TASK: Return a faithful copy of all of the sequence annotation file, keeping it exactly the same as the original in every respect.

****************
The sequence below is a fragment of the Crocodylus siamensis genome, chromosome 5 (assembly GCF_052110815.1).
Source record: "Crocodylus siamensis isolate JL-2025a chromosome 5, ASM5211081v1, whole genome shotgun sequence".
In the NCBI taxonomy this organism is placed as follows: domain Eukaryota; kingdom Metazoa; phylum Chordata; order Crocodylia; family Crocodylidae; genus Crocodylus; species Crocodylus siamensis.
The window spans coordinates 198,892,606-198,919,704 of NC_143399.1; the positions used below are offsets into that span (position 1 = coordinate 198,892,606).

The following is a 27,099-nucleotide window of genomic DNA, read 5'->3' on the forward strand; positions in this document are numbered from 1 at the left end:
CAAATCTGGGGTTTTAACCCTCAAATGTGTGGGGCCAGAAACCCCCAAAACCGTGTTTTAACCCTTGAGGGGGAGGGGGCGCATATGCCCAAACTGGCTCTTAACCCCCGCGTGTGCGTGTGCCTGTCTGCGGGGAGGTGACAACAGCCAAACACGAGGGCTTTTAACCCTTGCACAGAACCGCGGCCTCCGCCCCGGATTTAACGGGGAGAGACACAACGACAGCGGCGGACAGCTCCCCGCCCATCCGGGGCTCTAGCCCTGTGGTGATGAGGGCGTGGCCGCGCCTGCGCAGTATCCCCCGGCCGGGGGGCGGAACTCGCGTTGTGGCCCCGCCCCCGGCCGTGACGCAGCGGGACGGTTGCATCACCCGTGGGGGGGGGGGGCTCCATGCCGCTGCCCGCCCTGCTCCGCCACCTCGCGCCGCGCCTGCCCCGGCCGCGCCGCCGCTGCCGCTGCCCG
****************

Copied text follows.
The sequence below is a fragment of the Crocodylus siamensis genome, chromosome 5 (assembly GCF_052110815.1).
Source record: "Crocodylus siamensis isolate JL-2025a chromosome 5, ASM5211081v1, whole genome shotgun sequence".
In the NCBI taxonomy this organism is placed as follows: domain Eukaryota; kingdom Metazoa; phylum Chordata; order Crocodylia; family Crocodylidae; genus Crocodylus; species Crocodylus siamensis.
The window spans coordinates 198,892,606-198,919,704 of NC_143399.1; the positions used below are offsets into that span (position 1 = coordinate 198,892,606).

The following is a 27,099-nucleotide window of genomic DNA, read 5'->3' on the forward strand; positions in this document are numbered from 1 at the left end:
CAAATCTGGGGTTTTAACCCTCAAATGTGTGGGGCCAGAAACCCCCAAAACCGTGTTTTAACCCTTGAGGGGGAGGGGGCGCATATGCCCAAACTGGCTCTTAACCCCCGCGTGTGCGTGTGCCTGTCTGCGGGGAGGTGACAACAGCCAAACACGAGGGCTTTTAACCCTTGCACAGAACCGCGGCCTCCGCCCCGGATTTAACGGGGAGAGACACAACGACAGCGGCGGACAGCTCCCCGCCCATCCGGGGCTCTAGCCCTGTGGTGATGAGGGCGTGGCCGCGCCTGCGCAGTATCCCCCGGCCGGGGGGCGGAACTCGCGTTGTGGCCCCGCCCCCGGCCGTGACGCAGCGGGACGGTTGCATCACCCGTGGGGGGGGGGGGCTCCATGCCGCTGCCCGCCCTGCTCCGCCACCTCGCGCCGCGCCTGCCCCGGCCGCGCCGCCGCTGCCGCTGCCCG